NINE AMAZING HEALTH BENEFITS OF CUCUMBERS

Cucumbers
belong to the same plant family as squash, pumpkin, and watermelon (the
Cucurbitaceae family). Like watermelon, cucumbers are made up of mostly (95
percent) water, which means eating them on a hot summer day can help you stay
hydrated.
Plus, cucumbers contain unique polyphenols and other compounds that may
help reduce your risk of chronic diseases and much, much more.
Benefits of Consuming Cucumber:
1. Protect Your Brain
Cucumbers contain an anti-inflammatory flavonol called fisetin that
appears to play an important role in brain health. In addition to improving
your memory and protecting your nerve cells from age-related decline,1 fisetin
has been found to prevent progressive memory and learning impairments in mice
with Alzheimer’s disease.2
2. Reduce Your Risk of Cancer
Cucumbers contain polyphenols called lignans (pinoresinol, lariciresinol,
and secoisolariciresinol), which may help to lower your risk of breast,
uterine, ovarian, and prostate cancers.3 They also contain phytonutrients called
cucurbitacins, which also have anti-cancer properties. According to the George
Mateljan Foundation:4
“Scientists have already determined that several different signaling
pathways (for example, the JAK-STAT and MAPK pathways) required for cancer cell
development and survival can be blocked by activity of cucurbitacins.”
3. Fight Inflammation
Cucumbers may help to “cool” the inflammatory response in your body, and
animal studies suggest that cucumber extract helps reduce unwanted
inflammation, in part by inhibiting the activity of pro-inflammatory enzymes
(including cyclo-oxygenase 2, or COX-2).5
4. Antioxidant Properties
Cucumbers contain numerous antioxidants, including the well-known vitamin
C and beta-carotene. They also contain antioxidant flavonoids, such as
quercetin, apigenin, luteolin, and kaempferol,6 which provide additional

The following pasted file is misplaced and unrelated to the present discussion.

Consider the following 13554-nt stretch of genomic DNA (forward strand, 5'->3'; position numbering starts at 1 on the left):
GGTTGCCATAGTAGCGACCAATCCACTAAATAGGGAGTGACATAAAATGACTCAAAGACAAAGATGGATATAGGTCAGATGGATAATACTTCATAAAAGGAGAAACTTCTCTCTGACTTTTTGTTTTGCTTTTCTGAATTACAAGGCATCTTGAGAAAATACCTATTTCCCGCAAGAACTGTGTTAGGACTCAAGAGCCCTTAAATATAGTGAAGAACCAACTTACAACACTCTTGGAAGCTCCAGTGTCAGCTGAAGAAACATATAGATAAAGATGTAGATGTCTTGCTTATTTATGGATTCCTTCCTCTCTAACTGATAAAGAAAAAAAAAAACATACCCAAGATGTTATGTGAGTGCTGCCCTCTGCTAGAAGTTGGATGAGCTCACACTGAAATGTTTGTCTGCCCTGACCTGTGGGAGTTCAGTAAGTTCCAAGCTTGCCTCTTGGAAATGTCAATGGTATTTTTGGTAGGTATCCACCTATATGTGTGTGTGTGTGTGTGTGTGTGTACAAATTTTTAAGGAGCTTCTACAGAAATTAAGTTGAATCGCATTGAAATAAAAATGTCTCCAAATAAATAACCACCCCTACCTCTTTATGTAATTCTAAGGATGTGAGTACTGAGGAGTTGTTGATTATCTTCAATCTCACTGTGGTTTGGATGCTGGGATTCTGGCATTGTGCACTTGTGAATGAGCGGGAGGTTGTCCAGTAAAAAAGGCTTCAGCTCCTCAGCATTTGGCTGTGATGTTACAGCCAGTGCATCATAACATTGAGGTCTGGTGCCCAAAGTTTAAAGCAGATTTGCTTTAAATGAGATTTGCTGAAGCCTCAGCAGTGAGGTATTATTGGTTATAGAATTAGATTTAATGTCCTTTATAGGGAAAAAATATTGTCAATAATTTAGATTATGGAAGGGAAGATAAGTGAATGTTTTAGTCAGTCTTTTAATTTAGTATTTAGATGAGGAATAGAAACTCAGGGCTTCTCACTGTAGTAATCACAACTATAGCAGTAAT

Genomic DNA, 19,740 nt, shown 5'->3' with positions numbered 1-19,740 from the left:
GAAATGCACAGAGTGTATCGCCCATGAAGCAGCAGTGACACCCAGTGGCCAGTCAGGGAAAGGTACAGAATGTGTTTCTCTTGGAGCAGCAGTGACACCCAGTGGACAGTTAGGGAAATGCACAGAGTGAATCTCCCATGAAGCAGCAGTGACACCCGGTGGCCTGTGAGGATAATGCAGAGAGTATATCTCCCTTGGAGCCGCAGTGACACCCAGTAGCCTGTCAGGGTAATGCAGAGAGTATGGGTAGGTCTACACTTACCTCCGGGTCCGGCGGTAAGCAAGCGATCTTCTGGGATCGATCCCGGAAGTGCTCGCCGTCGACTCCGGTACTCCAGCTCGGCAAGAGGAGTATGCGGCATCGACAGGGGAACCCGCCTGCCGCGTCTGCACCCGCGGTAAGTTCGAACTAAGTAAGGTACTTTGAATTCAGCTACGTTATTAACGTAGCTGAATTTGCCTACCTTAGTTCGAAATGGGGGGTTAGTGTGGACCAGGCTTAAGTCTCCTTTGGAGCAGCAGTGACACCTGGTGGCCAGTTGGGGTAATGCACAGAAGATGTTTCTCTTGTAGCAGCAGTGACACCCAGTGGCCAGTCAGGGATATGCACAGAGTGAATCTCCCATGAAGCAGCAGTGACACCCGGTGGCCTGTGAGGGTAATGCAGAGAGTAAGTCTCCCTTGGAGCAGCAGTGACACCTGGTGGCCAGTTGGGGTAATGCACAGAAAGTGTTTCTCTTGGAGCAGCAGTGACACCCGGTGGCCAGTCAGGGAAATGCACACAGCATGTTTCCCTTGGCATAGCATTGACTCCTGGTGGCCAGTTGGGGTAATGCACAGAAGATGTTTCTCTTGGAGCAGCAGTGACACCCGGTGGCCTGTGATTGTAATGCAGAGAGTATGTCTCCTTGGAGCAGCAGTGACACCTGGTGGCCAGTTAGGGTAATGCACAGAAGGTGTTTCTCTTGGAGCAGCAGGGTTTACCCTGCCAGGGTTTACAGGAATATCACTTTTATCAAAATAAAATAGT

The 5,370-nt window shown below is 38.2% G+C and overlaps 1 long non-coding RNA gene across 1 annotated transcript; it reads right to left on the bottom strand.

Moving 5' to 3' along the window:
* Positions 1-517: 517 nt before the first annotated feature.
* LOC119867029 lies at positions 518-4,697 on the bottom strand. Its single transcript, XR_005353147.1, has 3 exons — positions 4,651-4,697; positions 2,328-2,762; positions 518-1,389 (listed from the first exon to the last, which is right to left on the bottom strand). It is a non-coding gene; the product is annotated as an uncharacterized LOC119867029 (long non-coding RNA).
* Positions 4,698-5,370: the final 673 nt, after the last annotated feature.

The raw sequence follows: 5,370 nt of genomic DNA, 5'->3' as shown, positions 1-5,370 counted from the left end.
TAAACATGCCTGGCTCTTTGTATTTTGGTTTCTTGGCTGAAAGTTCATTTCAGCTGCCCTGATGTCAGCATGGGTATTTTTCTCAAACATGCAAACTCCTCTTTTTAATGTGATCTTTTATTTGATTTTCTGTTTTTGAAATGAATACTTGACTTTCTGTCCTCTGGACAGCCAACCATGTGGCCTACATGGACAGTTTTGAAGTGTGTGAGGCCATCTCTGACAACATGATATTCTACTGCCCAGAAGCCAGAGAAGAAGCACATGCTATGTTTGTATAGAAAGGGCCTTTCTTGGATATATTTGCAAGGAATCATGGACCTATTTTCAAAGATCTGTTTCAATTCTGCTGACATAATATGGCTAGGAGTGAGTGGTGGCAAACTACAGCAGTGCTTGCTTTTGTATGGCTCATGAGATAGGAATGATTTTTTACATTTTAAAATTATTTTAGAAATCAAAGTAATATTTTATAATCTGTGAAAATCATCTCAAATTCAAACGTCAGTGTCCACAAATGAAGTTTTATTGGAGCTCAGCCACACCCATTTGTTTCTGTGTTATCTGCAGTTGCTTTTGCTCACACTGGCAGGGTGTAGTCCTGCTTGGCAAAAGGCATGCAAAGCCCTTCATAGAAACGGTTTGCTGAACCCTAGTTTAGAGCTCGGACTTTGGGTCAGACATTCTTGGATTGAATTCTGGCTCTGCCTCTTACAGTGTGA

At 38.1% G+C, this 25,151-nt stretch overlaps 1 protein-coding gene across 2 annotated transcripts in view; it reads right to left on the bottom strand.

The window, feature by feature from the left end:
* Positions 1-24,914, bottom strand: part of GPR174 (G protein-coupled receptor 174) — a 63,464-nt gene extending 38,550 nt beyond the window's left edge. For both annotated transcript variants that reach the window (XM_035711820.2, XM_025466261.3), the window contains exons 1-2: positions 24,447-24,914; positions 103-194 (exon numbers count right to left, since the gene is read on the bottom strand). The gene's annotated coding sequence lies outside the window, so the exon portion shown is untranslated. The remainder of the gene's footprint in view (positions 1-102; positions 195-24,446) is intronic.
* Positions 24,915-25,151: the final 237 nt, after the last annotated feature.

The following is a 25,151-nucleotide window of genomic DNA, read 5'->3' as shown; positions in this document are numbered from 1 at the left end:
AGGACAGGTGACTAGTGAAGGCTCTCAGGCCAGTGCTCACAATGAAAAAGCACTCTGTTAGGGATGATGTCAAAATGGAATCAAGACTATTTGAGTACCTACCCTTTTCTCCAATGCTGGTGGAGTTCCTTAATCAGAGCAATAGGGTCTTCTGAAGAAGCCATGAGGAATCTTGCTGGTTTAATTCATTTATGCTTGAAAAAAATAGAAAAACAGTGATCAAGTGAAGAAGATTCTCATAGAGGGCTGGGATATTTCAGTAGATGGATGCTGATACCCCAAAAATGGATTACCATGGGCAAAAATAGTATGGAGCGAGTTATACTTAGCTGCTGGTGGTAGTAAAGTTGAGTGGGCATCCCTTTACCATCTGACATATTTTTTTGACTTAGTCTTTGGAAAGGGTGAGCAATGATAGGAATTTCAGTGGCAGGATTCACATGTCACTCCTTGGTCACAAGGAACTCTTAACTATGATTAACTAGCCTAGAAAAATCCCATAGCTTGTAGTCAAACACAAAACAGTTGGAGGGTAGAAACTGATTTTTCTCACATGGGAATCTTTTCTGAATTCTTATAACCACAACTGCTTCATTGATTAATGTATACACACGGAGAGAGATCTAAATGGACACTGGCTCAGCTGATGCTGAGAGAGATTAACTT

benefits.
For instance, quercetin is an antioxidant that many believe prevents
histamine release—making quercetin-rich foods “natural antihistamines.”
Kaempferol, meanwhile, may help fight cancer and lower your risk of chronic
diseases including heart disease.
5. Freshen Your Breath
Placing a cucumber slice on the roof of your mouth may help to rid your
mouth of odor-causing bacteria. According to the principles of Ayurveda, eating
cucumbers may also help to release excess heat in your stomach, which is said
to be a primary cause of bad breath.7
6. Manage Stress
Cucumbers contain multiple B vitamins, including vitamin B1, vitamin B5,
and vitamin B7 (biotin). B vitamins are known to help ease feelings of anxiety
and buffer some of the damaging effects of stress.
7. Support Your Digestive Health
Cucumbers are rich in two of the most basic elements needed for healthy
digestion: water and fiber. Adding cucumbers to your juice or salad can help
you meet the ideal of amount of fiber your body needs — 50 grams per 1,000 calories
consumed. If you struggle with acid reflux, you should know that drinking water
can help suppress acute symptoms of acid reflux by temporarily raising stomach
pH; it’s possible that water-rich cucumbers may have a similar effect.
Cucumber skins
contain insoluble fiber, which helps add bulk to your stool. This helps food to
move through your digestive tract more quickly for healthy elimination.
8. Maintain a Healthy Weight
Cucumbers are very low in calories, yet they make a filling snack (one cup
of sliced cucumber contains just 16 calories).8 The soluble fiber in cucumbers
dissolves into a gel-like texture in your gut, helping to slow down your
digestion. This helps you to feel full longer and is one reason why fiber-rich
foods may help with weight control.
9. Support Heart Health
Cucumbers contain potassium, which is associated with lower blood pressure
levels. A proper balance of potassium both inside and outside your cells is
crucial for your body to function properly.
As an electrolyte, potassium is a positive charged ion that must maintain
a certain concentration (about 30 times higher inside than outside your cells)
in order to carry out its functions, which includes interacting with sodium to
help control nerve impulse transmission, muscle contraction, and heart
function.

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